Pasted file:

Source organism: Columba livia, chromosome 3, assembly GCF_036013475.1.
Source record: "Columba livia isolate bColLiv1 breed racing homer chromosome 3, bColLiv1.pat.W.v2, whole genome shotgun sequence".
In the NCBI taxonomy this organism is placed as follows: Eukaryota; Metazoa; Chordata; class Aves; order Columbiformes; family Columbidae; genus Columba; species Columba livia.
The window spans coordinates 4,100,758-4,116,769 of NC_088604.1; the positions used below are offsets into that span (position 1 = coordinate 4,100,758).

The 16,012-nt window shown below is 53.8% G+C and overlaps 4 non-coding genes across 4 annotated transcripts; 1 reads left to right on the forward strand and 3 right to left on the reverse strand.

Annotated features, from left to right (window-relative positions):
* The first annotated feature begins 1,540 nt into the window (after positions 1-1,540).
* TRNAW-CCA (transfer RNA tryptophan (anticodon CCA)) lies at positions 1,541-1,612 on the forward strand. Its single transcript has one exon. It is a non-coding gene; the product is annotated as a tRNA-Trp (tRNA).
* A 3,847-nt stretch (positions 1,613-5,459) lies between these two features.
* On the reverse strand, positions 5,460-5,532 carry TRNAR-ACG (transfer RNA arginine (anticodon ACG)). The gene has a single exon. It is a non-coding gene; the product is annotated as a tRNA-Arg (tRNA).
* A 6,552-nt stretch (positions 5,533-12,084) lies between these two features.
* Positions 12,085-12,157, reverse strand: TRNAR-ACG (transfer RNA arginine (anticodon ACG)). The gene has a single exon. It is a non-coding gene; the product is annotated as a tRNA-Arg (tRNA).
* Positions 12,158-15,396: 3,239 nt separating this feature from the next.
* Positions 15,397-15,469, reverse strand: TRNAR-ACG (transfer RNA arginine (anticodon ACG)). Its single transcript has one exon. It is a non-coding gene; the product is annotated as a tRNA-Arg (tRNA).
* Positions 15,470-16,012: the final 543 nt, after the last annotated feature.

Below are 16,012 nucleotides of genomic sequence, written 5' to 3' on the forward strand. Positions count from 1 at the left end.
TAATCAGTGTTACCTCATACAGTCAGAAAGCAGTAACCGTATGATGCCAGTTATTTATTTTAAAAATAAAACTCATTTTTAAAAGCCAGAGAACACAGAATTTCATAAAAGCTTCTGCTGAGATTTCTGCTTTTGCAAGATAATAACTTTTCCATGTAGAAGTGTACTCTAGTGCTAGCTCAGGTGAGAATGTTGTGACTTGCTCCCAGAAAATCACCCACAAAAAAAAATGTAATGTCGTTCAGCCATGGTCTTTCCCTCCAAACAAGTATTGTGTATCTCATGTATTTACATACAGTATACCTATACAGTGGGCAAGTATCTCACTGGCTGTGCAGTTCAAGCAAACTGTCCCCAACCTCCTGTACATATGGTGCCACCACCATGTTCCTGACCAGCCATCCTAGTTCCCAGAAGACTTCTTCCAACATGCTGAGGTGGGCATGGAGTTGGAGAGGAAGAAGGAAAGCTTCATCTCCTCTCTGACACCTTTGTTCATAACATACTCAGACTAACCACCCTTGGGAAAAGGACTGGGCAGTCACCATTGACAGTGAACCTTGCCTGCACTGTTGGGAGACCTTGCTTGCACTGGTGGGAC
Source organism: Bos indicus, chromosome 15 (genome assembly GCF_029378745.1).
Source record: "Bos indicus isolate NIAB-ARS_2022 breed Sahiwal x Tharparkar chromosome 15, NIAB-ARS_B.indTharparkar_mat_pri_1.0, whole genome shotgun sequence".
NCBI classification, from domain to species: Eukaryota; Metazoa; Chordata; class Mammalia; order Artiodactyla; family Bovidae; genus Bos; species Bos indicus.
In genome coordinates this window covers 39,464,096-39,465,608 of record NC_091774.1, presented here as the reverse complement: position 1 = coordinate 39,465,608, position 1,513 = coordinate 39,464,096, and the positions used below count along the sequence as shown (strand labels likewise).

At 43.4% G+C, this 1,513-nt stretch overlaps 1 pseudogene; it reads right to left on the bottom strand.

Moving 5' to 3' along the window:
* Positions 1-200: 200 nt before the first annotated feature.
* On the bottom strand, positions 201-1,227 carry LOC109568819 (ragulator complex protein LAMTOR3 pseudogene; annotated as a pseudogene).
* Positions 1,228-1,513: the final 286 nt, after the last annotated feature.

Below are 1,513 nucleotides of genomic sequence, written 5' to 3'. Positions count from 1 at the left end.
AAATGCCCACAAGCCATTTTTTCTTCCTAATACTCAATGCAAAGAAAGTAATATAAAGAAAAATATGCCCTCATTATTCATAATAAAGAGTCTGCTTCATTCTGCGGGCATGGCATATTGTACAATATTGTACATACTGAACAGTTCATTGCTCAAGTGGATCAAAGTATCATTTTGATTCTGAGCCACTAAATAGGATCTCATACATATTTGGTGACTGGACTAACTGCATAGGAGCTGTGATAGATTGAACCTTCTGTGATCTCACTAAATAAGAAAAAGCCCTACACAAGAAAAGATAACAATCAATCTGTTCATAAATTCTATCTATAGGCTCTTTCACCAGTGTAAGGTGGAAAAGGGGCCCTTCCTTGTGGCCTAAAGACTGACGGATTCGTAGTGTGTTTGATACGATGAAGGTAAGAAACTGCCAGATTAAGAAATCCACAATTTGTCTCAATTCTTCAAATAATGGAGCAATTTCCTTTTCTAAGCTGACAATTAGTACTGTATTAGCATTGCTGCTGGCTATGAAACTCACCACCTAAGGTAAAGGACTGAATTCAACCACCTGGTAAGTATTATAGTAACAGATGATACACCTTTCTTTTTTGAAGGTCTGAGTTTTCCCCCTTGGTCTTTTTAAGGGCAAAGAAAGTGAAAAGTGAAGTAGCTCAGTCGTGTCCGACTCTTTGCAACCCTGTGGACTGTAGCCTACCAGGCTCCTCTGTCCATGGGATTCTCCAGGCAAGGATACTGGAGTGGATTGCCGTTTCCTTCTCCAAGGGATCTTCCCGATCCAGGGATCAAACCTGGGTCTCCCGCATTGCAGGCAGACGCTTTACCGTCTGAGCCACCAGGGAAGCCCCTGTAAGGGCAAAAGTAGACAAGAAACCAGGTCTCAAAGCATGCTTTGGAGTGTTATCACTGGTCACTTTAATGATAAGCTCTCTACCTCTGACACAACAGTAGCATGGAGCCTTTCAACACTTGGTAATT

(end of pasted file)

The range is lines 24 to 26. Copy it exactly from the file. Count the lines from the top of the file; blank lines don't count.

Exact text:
* Positions 1-200: 200 nt before the first annotated feature.
* On the bottom strand, positions 201-1,227 carry LOC109568819 (ragulator complex protein LAMTOR3 pseudogene; annotated as a pseudogene).
* Positions 1,228-1,513: the final 286 nt, after the last annotated feature.